Ancient Trees Play Critical RoleMay 31, 2023 ● By Sheryl DeVore
Photo by Nick Sanchez
Vic and Ann Berardi find great joy in walking among old trees, and this is what led the Gurnee couple to serve as volunteer Lake County coordinators for the national nonprofit Old-Growth Forest Network.
After extensive research, many walks and discussions with Nick Sanchez, OGFN midwest network manager, and staff from the Lake County Forest Preserves, the Berardis succeeded in getting St. Francis Woods, within Independence Grove Forest Preserve near Libertyville, recognized in the national Old-Growth Forest Network (OGFN). It was dedicated on May 5, and is one of 200 forests across 33 states in the network—the first in Lake County and the third in the state to be included in this list. The other two are Allerton Park, in Monticello, and Beall Woods State Park, in Mount Carmel.
“There’s a wonderment and mystique about woodlands that have old-growth trees,” says Vic Berardi, explaining why he thinks places like St. Francis are important to protect. “Most of these places are generally peaceful, and when you realize that these trees have survived for so long, much longer than our own lives, we begin to admire them even more. A 250-year-old white oak tree was born in 1773, when our country was just starting. That tree probably went unnoticed as a sapling, but began a journey that we get to witness. And if left alone, this tree will survive much longer than we will, and you begin to wonder what it will witness in the future,” he says.
The Berardis are now branching into McHenry and Kane counties seeking more woods to be nominated, and a DuPage County coordinator has started searching for old-growth forests in the Chicago region, as well. They all work with Sanchez, who lives in Chicago and is a certified forester through the Society of American Foresters.
Today, fewer than 5 percent of western old-growth forests remain standing, and in the eastern United States, fewer than 1 percent of original old growth remains standing, according to the Old-Growth Forest Network, founded in 2012 by author and Professor Emeritus at Salisbury University Joan Maloof, who seeks to protect those woods.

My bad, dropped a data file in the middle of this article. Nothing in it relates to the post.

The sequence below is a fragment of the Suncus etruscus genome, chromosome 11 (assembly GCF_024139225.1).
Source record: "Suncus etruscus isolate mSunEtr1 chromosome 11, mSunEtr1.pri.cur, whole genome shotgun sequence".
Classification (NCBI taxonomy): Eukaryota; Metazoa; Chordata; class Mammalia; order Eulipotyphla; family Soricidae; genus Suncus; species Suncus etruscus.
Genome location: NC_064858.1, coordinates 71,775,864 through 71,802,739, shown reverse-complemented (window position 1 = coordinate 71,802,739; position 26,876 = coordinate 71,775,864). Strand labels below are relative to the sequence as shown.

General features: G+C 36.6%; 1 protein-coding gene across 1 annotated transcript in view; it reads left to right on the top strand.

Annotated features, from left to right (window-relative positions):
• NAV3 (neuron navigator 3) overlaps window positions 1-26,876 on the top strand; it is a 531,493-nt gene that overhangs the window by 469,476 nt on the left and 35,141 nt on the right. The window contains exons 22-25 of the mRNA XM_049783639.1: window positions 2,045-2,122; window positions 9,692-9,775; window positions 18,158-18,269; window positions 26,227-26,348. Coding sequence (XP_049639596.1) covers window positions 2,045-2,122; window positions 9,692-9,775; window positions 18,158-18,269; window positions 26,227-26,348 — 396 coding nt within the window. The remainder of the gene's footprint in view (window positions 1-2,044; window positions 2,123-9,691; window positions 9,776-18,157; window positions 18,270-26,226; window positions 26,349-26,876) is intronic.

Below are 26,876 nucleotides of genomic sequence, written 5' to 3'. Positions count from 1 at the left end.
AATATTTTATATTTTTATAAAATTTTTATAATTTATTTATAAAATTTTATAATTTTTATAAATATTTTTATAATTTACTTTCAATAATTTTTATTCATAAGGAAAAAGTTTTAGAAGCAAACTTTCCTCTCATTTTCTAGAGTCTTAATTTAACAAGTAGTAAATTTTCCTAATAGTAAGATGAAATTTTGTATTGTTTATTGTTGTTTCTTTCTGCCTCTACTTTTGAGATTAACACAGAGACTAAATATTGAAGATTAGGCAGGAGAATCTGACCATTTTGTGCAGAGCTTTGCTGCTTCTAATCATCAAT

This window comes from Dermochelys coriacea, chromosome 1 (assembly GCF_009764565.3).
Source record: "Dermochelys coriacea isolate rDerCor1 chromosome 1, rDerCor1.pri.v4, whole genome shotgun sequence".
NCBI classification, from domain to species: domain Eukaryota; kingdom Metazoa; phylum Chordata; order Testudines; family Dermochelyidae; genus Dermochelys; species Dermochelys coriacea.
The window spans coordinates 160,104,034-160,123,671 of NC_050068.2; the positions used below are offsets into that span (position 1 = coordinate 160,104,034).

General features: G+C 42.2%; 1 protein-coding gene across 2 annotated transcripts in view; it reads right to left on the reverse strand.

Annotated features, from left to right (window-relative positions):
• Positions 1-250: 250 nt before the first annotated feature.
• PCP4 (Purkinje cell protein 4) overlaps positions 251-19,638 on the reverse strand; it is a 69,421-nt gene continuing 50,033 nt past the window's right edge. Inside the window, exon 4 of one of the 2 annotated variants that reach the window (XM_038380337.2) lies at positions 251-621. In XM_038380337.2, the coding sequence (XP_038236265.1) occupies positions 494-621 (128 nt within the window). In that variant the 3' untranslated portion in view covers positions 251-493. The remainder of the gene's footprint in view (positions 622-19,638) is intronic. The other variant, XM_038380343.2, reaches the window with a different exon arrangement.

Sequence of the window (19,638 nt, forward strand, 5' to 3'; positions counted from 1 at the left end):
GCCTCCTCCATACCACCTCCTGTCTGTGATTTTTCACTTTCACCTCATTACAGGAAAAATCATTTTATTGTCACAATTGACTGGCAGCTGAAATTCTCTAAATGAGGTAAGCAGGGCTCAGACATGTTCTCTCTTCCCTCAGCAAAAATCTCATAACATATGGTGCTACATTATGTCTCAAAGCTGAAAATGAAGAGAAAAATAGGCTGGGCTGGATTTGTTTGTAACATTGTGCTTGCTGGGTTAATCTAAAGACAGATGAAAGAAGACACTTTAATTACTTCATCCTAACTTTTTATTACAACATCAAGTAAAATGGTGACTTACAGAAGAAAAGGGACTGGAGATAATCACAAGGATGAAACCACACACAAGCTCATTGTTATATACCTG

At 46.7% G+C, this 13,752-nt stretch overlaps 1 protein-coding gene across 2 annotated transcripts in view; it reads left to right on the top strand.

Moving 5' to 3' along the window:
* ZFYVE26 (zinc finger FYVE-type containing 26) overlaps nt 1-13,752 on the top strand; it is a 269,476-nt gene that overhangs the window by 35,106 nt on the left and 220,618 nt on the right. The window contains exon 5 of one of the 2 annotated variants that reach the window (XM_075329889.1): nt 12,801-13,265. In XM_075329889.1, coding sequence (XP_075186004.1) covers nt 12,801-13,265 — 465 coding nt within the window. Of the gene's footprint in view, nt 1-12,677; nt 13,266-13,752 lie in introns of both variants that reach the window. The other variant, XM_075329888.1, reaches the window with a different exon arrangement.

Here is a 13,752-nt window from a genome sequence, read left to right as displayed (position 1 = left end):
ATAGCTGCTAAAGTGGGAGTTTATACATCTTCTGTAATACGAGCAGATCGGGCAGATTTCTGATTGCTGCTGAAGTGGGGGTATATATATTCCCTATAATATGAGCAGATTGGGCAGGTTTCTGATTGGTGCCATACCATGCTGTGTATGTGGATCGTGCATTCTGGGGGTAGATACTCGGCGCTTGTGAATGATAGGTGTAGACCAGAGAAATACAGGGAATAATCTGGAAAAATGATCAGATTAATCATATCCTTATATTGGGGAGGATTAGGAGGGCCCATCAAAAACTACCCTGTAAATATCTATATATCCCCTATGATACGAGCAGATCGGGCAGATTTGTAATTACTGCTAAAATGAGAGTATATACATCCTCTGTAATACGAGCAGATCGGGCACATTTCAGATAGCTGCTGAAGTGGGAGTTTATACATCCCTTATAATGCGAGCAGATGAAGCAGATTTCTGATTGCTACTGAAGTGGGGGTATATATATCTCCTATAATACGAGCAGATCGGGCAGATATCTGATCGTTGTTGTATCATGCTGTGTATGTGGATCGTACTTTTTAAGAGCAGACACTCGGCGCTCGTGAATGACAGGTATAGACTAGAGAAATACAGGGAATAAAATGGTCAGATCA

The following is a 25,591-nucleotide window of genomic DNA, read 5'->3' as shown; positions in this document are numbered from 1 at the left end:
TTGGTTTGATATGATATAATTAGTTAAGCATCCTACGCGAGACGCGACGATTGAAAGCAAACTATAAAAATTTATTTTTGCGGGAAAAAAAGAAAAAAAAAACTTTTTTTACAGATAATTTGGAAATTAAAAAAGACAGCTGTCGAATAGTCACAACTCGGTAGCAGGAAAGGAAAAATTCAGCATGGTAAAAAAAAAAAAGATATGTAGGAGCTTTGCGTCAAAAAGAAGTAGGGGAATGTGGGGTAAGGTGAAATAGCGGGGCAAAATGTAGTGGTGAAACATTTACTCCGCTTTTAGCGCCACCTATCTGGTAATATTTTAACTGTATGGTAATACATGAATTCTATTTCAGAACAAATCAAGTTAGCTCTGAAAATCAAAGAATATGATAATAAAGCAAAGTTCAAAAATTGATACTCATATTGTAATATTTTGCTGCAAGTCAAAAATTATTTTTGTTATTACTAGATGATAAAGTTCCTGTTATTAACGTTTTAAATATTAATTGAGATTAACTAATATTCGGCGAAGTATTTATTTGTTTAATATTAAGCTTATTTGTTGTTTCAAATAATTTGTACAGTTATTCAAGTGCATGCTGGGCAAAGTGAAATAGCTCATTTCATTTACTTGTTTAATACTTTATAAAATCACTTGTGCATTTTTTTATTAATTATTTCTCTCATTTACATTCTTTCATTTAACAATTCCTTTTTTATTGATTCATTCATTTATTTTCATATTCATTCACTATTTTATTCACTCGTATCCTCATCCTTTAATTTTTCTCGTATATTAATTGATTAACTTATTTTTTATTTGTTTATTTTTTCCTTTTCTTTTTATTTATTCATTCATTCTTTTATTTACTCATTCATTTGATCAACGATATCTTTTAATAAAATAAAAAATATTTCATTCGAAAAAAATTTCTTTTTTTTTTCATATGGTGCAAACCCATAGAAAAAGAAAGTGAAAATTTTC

Defining old-growth is complicated, but Sanchez uses the term to refer to a forest that is relatively old and undisturbed. “That means the forests often contain trees that are at their maximum biological age,” he explains. “That could be in the ball park of hundreds of years for species like oaks, and in the thousands for cypresses and redwoods. In the Midwest, we’re talking anywhere from 140 years to 200 years-plus, depending on the forest type.”
After European settlement, from about the middle to late 1800s to the early 1900s, most of the forests that were primarily old growth were logged and burned, and many were cleared for agriculture and development.
“Those that remain are places that have not seen the human-caused disturbance that most of our forested landscapes have seen,” Sanchez says. “There are plant and animal communities and fungal networks that are still intact. There are all kinds of species that depend on large, old trees, live or dead, for their life cycles.” Some species that live in Illinois, including the Chicago region, that depend on old forests are several species of warblers, woodpeckers and even bats that roost in hollows and bark crevices.